State Expands Degree Authority at Central Washington University
Governor Jay Inslee has signed a bill that will, for the first time, allow Central Washington University to grant a degree beyond the master’s level. The university sought and received approval from the state legislature to grant the Educational Specialist (EdS) degree at the request of the Psychology Department’s School Psychology Program.
The entry level into the profession of school psychology is the completion of a graduate program in the profession consisting of no less than 90 quarter hours. The National Association of School Psychologists (NASP) considers this to be a specialist level, which is midway between a master’s degree and a doctorate. Until now, Central’s program has only been able to offer a master’s degree for the same amount of coursework.
While the EdS is the entry level degree in school psychology, Gene Johnson, director of CWU’s School Psychology Program, said that, for many educators, “Educational Specialist is a practical degree that helps educators advance in their careers and prepares them for academic or administrative leadership.”
The EdS broadens and deepens educators’ knowledge and skills by concentrating study in a specialized area, for example, special education or educational administration. “The Educational Specialist degree results in a great depth of expertise in one academic area,” said Johnson. “Many school districts will consider it the highest degree in the field.”
The PhD requires more coursework and a dissertation, and enables graduates to seek positions as professionals in public schools or as professors at universities, where they teach classes and conduct research. The EdS is more specifically applicable to certain career fields in education.
Johnson said the EdS will replace the Master of Education (MEd) in School Psychology, and will meet or exceed all requirements of the EdS degree as stipulated by NASP and the Washington Office of Superintendent of Public Instruction. The MEd is typically a 45-hour degree at Central. However, CWU school psychology students must complete more than 100 quarter hours to earn their degree. The three-year program also includes an intensive, yearlong internship.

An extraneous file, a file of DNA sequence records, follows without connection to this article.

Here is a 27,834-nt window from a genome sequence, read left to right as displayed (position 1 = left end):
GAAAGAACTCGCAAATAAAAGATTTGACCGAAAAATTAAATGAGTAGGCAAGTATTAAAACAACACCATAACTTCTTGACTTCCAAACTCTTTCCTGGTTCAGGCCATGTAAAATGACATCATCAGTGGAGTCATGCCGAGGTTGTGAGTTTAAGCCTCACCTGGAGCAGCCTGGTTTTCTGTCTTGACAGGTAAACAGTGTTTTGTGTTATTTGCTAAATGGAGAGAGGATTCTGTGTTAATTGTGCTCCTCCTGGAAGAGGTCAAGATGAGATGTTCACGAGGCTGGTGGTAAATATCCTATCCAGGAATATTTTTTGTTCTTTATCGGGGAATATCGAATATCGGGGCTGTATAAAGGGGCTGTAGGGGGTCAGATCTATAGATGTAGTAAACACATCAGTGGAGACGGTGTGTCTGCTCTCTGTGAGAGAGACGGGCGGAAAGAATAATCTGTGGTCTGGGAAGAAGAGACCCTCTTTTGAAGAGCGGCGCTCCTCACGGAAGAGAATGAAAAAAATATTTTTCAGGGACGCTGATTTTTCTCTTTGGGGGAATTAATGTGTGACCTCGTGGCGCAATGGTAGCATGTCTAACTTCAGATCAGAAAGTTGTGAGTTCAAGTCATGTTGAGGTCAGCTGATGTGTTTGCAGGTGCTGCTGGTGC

“I’m ecstatic to know that, upon receiving the EdS degree, our students will finally receive the recognition that they deserve for this rigorous program,” said Johnson, who led the push for CWU to seek the EdS degree and the work to gain initial program approval from NASP in 1989.
CWU’s School Psychology Program has a long and rich history in the state, according to Johnson. Central developed Washington’s first school psychology program in the mid-1960s. It was the first program to require a full school year internship and the first in the state to receive NASP approval. “In fact,” said Johnson, “only 11 specialist-level programs throughout the country received NASP approval earlier [than Central].”
Another distinguishing factor is that ever since NASP approval, the CWU program has found paid internships for all of its students, and 100 percent of its students have been immediately employed upon graduation.
On June 8, during CWU’s 2013 commencement exercises, the university will award the first EdS degrees to seven graduates of the School Psychology Program: Heidi Bostwick, from Lynnwood; Rochelle Cikauskas, Selah; Vanessa Englehart, Ellensburg; Melissa Hoang, Tacoma; Kayla Johanson, Pateros; Annie Keegan, Kanoehi, Hawaii; and Rani Lewis, Burien.
Media contact: Linda Schactler, executive director, CWU Public Affairs, 509-963-1384